Former Minister Jay Naidoo asked what is democracy and human rights if people cannot feed their families, and spoke about his experience on the farm in the Free State, where a white farmer had cut off the water supply to farm workers for 3 years. It was the ANC-led government that restored the water. Naidoo highlighted the shame of such behaviour given SA’s colonial and apartheid history. He also noted that SA remains one of the most unequal nations in the world.
Naidoo, who led the RDP during Nelson Mandela’s cabinet of 1994, shared his disappointment of the RDP being aborted by the Mbeki Government. He pointed out that the crisis of inequality has worsened since then. He implored Mohale to work closer with the labour community in reducing this inequality. As a social activist and leader of the formation of COSATU in the mid 80’s, he mobilised people for an active citizenry, to fight against corruption that is undermining the human rights ethos underpinned in SA’s constitution. Jay advised that we must not despair as every crisis provides an opportunity. We must understand how we got to where we are, and how to fix the mess. His newly launched book on “CHANGE” addresses these questions.
Consultant for the Foundation for Human Rights (FHR), Errol Holland, spoke about the role of NGOs in supporting government to promote and uphold the human rights-based constitution. He noted that efforts could be frustrated by key institutions, such as the judiciary and criminal justice system that are rife with corruption.
The audience appreciated the dialogue platform to engage on such a controversial topic. In particular on corruption that has the potential to derail any progress to peace, stability and social cohesion and to harm our freedom and democracy.
Key questions were noted from different sectors of society. David Lewis, Head of the NGO ‘Corruption Watch,’ noted that business and the private sector are crucial to the conversation on corruption. A Turkish citizen pointed to the lessons from Turkey today. Willie Hofmeyer, former Head of the SIU, a chapter 10 institution in terms of the Constitution of South Africa, spoke about promoting the independence of cchapter 9 and 10 institutions. Zane Dangor, the recent DG in the department of Department of Social Development, also advocated for strong support for institutions such as the judiciary.
Surveys indicated that audiences appreciated the dialogue platform and the focus on controversial topics such as corruption. An international conference on corruption, to continue to raise the awareness of this threat to humanity, peace and stability.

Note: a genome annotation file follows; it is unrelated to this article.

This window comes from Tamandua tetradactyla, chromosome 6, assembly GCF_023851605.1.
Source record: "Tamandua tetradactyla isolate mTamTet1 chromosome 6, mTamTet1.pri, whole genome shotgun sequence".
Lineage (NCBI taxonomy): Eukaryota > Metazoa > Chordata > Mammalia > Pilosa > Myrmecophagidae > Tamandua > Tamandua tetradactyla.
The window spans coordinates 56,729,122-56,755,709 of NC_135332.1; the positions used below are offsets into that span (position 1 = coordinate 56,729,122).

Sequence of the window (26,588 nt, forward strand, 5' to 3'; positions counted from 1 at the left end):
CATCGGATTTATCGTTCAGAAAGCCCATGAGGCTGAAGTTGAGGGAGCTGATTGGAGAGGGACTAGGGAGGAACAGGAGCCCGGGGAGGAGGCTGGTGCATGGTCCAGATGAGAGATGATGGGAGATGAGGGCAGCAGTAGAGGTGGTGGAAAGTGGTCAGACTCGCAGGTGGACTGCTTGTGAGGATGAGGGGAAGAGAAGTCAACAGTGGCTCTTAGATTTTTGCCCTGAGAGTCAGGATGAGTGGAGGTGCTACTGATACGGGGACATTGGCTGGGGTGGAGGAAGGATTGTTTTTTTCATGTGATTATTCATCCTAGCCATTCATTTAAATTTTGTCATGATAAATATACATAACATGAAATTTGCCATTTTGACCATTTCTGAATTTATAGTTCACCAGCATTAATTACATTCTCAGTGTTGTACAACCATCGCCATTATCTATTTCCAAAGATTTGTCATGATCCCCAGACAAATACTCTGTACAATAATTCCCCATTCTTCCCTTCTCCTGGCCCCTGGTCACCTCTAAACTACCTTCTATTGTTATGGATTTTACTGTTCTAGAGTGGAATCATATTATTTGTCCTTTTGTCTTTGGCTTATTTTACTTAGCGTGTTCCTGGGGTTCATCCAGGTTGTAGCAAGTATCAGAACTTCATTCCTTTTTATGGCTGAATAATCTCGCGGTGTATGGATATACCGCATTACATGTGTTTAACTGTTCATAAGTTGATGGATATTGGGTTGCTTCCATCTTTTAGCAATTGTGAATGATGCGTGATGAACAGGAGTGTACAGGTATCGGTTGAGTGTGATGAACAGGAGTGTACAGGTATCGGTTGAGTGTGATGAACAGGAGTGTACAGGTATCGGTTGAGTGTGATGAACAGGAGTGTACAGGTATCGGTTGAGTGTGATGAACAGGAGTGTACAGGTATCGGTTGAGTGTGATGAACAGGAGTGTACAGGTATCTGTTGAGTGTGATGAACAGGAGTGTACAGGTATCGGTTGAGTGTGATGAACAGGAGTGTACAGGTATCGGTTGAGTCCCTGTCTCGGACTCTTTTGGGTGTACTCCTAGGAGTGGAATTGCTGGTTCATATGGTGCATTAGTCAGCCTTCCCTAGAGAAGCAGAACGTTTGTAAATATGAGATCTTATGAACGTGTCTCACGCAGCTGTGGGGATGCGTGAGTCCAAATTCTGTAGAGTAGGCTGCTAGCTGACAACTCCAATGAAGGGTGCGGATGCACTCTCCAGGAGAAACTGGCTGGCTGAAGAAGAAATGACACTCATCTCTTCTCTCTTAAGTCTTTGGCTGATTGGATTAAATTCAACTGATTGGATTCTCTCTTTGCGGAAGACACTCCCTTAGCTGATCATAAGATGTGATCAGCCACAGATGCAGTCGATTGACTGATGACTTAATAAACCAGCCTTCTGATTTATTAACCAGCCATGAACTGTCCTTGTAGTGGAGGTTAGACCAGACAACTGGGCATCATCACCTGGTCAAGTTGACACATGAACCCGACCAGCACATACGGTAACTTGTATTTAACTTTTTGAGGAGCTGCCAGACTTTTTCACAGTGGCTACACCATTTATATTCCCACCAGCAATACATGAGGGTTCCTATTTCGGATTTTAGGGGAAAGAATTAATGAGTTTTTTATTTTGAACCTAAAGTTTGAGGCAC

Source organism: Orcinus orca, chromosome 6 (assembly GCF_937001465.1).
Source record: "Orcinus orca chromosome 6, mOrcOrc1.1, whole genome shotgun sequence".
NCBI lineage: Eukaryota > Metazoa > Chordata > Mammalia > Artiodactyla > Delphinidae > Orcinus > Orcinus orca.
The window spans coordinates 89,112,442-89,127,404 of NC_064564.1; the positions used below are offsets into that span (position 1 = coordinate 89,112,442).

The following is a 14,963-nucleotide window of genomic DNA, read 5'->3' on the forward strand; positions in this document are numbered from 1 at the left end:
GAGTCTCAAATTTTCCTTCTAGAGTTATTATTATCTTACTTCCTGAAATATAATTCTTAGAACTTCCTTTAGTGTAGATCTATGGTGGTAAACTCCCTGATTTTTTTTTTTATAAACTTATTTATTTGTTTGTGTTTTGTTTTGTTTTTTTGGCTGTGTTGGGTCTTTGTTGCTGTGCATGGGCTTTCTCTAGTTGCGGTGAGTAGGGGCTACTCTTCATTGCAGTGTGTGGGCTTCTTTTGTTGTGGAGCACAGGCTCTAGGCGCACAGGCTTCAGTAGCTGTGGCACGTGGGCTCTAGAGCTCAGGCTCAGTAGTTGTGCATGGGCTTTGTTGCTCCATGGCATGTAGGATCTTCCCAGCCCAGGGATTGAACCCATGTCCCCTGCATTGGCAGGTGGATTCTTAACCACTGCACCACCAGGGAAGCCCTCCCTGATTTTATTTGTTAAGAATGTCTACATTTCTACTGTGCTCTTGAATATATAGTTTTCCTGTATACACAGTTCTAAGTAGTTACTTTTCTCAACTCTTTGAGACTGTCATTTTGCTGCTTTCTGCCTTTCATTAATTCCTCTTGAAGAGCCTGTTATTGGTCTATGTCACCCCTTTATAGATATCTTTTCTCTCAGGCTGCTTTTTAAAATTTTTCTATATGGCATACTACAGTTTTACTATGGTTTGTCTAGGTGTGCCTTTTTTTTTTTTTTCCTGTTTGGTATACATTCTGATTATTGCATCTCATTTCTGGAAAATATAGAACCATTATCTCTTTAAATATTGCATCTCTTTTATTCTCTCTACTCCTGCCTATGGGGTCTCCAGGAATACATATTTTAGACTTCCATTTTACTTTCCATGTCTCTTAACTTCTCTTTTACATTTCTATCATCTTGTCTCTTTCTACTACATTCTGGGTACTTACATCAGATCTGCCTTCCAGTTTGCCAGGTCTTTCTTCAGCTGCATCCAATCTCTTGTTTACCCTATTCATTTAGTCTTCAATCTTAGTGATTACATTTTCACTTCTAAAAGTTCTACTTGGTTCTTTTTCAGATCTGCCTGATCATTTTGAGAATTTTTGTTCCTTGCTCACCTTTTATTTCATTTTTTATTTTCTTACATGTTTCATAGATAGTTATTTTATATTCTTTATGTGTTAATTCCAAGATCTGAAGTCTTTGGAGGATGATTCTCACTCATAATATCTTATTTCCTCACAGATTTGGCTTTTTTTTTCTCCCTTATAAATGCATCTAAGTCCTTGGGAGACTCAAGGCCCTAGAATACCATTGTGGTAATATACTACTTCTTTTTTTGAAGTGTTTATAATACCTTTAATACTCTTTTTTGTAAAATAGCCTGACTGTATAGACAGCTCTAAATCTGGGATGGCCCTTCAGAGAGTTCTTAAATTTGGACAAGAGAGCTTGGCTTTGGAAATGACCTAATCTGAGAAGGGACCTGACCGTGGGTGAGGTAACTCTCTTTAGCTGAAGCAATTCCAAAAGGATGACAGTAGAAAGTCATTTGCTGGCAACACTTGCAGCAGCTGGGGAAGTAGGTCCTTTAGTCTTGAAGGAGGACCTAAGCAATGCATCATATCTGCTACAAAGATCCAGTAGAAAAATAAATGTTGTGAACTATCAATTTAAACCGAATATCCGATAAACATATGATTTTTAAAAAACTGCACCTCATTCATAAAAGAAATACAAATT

The overall objectives of the action were to:
- Foster exchange between the European Union (EU) and South Africa (SA) on various approaches and policies to challenge corruption
- To stimulate links between EU and SA anti‐corruption structures.
- To underpin the SA‐EU Strategic Partnership by creating platforms of SA‐EU exchange to share experiences/challenges across a range of sectors; fostering understanding and trust on a range of issues, with a focus on engaging Civil Society and policy‐makers and thought‐leaders; showing how the EU is SA’s leading and most reliable international partner, and a constructive contributor to their political partnership.
In addition to small steps towards the above, SA civil society actors gained a stronger voice, with the potential to increase cooperation with the SA government. For example:
- The discussion increased the awareness of the need for the various sectors, viz. civil society, government, business and labour to work and collaborate together to confront and address the threat corruption poses to society and Vision 2030 of the National Development Plan.
- Former minister Naidoo encouraged Shell Chairman Mohale to work closer with labour in narrowing the huge inequality crisis in SA.
- WISER Director Chipkin’s postulation that the present perceptions of corruption are a failure of policies, politics and governance needs to be interrogated and unpacked further, perhaps a separate dialogue.
- The author of the concept note, Prof Gumede suggests the following ways to stop the pervasive culture and cancer of corruption:
- Declare corruption a national emergency
- Clean up the ANC and demonstrate the power of setting an example
- Tackle corruption in business
- Foster constitutional values that reject corruption
- Introduce merit into the political system
- Improve the institutional capacity to fight corruption
- Improve the enforcement of internal anti-corruption controls within the state
- Set up an independent institution that can follow up on reports of corruption
- Bar corrupt officials and businesses
- The importance of lifestyle audits increase transparency and access to information
- Protect whistle-blowers, witnesses and anti-corruption fighters
- Increase citizen activism
- Deracialise the corruption debate
- Stop blaming apartheid for current corruption